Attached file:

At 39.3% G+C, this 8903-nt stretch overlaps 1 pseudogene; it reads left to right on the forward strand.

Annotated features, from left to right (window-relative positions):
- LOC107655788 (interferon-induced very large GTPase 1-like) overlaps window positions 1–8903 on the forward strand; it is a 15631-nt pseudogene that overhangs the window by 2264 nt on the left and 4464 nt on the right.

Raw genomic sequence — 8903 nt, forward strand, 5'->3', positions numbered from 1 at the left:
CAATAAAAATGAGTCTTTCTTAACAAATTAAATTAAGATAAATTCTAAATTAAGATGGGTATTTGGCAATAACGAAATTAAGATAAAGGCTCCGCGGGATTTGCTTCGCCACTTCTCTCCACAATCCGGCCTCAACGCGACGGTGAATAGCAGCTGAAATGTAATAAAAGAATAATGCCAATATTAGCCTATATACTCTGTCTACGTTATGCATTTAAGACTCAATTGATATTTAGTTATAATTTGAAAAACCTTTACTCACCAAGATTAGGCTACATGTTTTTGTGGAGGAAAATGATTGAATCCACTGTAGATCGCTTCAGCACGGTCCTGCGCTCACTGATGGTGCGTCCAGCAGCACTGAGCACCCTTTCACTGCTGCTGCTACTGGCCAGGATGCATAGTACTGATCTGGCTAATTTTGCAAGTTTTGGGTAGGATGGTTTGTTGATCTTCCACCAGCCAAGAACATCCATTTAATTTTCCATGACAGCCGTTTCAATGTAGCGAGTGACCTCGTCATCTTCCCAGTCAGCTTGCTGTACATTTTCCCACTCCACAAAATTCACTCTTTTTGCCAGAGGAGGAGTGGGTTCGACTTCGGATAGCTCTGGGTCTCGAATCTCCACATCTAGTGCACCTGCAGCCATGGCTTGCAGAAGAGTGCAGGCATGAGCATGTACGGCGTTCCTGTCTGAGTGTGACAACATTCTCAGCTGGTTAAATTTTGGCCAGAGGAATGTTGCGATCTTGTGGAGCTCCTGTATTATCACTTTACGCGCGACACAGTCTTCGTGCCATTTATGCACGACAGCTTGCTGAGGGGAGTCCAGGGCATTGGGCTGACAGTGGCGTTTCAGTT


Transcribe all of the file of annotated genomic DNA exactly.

At 39.3% G+C, this 8903-nt stretch overlaps 1 pseudogene; it reads left to right on the forward strand.

Annotated features, from left to right (window-relative positions):
- LOC107655788 (interferon-induced very large GTPase 1-like) overlaps window positions 1–8903 on the forward strand; it is a 15631-nt pseudogene that overhangs the window by 2264 nt on the left and 4464 nt on the right.

Raw genomic sequence — 8903 nt, forward strand, 5'->3', positions numbered from 1 at the left:
CAATAAAAATGAGTCTTTCTTAACAAATTAAATTAAGATAAATTCTAAATTAAGATGGGTATTTGGCAATAACGAAATTAAGATAAAGGCTCCGCGGGATTTGCTTCGCCACTTCTCTCCACAATCCGGCCTCAACGCGACGGTGAATAGCAGCTGAAATGTAATAAAAGAATAATGCCAATATTAGCCTATATACTCTGTCTACGTTATGCATTTAAGACTCAATTGATATTTAGTTATAATTTGAAAAACCTTTACTCACCAAGATTAGGCTACATGTTTTTGTGGAGGAAAATGATTGAATCCACTGTAGATCGCTTCAGCACGGTCCTGCGCTCACTGATGGTGCGTCCAGCAGCACTGAGCACCCTTTCACTGCTGCTGCTACTGGCCAGGATGCATAGTACTGATCTGGCTAATTTTGCAAGTTTTGGGTAGGATGGTTTGTTGATCTTCCACCAGCCAAGAACATCCATTTAATTTTCCATGACAGCCGTTTCAATGTAGCGAGTGACCTCGTCATCTTCCCAGTCAGCTTGCTGTACATTTTCCCACTCCACAAAATTCACTCTTTTTGCCAGAGGAGGAGTGGGTTCGACTTCGGATAGCTCTGGGTCTCGAATCTCCACATCTAGTGCACCTGCAGCCATGGCTTGCAGAAGAGTGCAGGCATGAGCATGTACGGCGTTCCTGTCTGAGTGTGACAACATTCTCAGCTGGTTAAATTTTGGCCAGAGGAATGTTGCGATCTTGTGGAGCTCCTGTATTATCACTTTACGCGCGACACAGTCTTCGTGCCATTTATGCACGACAGCTTGCTGAGGGGAGTCCAGGGCATTGGGCTGACAGTGGCGTTTCAGTT